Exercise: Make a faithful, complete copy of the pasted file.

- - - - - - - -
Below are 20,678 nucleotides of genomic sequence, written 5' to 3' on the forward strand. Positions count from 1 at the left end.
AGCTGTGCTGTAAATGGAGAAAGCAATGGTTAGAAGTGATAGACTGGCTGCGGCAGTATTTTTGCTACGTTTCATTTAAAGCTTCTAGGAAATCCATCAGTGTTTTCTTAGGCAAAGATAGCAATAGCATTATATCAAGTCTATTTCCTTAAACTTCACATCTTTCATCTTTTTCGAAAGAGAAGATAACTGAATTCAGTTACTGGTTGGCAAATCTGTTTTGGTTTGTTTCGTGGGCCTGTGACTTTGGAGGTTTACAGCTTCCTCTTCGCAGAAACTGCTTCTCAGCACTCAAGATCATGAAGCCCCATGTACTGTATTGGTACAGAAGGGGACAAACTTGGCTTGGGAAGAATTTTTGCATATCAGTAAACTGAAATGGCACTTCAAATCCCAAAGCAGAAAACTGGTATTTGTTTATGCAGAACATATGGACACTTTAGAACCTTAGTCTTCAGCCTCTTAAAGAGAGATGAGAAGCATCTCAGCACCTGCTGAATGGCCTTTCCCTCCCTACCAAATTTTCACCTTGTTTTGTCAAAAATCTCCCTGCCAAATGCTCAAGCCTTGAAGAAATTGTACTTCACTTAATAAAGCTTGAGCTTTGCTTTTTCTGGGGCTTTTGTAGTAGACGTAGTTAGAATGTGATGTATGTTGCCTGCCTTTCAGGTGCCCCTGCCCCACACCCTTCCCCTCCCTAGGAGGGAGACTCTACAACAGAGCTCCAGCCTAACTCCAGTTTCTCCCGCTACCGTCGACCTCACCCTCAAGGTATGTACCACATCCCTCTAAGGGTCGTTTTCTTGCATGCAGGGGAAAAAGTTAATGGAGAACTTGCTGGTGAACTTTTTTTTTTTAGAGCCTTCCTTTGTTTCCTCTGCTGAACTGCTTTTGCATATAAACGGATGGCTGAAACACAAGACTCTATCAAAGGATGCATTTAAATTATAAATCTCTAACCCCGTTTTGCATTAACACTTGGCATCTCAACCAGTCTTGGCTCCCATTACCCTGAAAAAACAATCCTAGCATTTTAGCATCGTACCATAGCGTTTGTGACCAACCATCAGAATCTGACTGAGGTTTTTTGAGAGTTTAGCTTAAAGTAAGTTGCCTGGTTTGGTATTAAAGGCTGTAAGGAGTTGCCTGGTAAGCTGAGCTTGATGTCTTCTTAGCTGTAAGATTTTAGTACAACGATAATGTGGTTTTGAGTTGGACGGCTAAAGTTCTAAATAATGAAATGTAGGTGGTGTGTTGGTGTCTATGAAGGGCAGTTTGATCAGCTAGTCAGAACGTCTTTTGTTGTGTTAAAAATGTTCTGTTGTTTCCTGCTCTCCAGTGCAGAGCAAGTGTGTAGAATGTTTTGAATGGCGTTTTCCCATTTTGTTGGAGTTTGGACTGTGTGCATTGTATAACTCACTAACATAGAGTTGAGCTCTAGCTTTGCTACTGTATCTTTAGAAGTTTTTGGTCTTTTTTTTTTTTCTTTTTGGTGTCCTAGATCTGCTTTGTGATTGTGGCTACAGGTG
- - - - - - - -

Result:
Below are 20,678 nucleotides of genomic sequence, written 5' to 3' on the forward strand. Positions count from 1 at the left end.
AGCTGTGCTGTAAATGGAGAAAGCAATGGTTAGAAGTGATAGACTGGCTGCGGCAGTATTTTTGCTACGTTTCATTTAAAGCTTCTAGGAAATCCATCAGTGTTTTCTTAGGCAAAGATAGCAATAGCATTATATCAAGTCTATTTCCTTAAACTTCACATCTTTCATCTTTTTCGAAAGAGAAGATAACTGAATTCAGTTACTGGTTGGCAAATCTGTTTTGGTTTGTTTCGTGGGCCTGTGACTTTGGAGGTTTACAGCTTCCTCTTCGCAGAAACTGCTTCTCAGCACTCAAGATCATGAAGCCCCATGTACTGTATTGGTACAGAAGGGGACAAACTTGGCTTGGGAAGAATTTTTGCATATCAGTAAACTGAAATGGCACTTCAAATCCCAAAGCAGAAAACTGGTATTTGTTTATGCAGAACATATGGACACTTTAGAACCTTAGTCTTCAGCCTCTTAAAGAGAGATGAGAAGCATCTCAGCACCTGCTGAATGGCCTTTCCCTCCCTACCAAATTTTCACCTTGTTTTGTCAAAAATCTCCCTGCCAAATGCTCAAGCCTTGAAGAAATTGTACTTCACTTAATAAAGCTTGAGCTTTGCTTTTTCTGGGGCTTTTGTAGTAGACGTAGTTAGAATGTGATGTATGTTGCCTGCCTTTCAGGTGCCCCTGCCCCACACCCTTCCCCTCCCTAGGAGGGAGACTCTACAACAGAGCTCCAGCCTAACTCCAGTTTCTCCCGCTACCGTCGACCTCACCCTCAAGGTATGTACCACATCCCTCTAAGGGTCGTTTTCTTGCATGCAGGGGAAAAAGTTAATGGAGAACTTGCTGGTGAACTTTTTTTTTTTAGAGCCTTCCTTTGTTTCCTCTGCTGAACTGCTTTTGCATATAAACGGATGGCTGAAACACAAGACTCTATCAAAGGATGCATTTAAATTATAAATCTCTAACCCCGTTTTGCATTAACACTTGGCATCTCAACCAGTCTTGGCTCCCATTACCCTGAAAAAACAATCCTAGCATTTTAGCATCGTACCATAGCGTTTGTGACCAACCATCAGAATCTGACTGAGGTTTTTTGAGAGTTTAGCTTAAAGTAAGTTGCCTGGTTTGGTATTAAAGGCTGTAAGGAGTTGCCTGGTAAGCTGAGCTTGATGTCTTCTTAGCTGTAAGATTTTAGTACAACGATAATGTGGTTTTGAGTTGGACGGCTAAAGTTCTAAATAATGAAATGTAGGTGGTGTGTTGGTGTCTATGAAGGGCAGTTTGATCAGCTAGTCAGAACGTCTTTTGTTGTGTTAAAAATGTTCTGTTGTTTCCTGCTCTCCAGTGCAGAGCAAGTGTGTAGAATGTTTTGAATGGCGTTTTCCCATTTTGTTGGAGTTTGGACTGTGTGCATTGTATAACTCACTAACATAGAGTTGAGCTCTAGCTTTGCTACTGTATCTTTAGAAGTTTTTGGTCTTTTTTTTTTTTCTTTTTGGTGTCCTAGATCTGCTTTGTGATTGTGGCTACAGGTG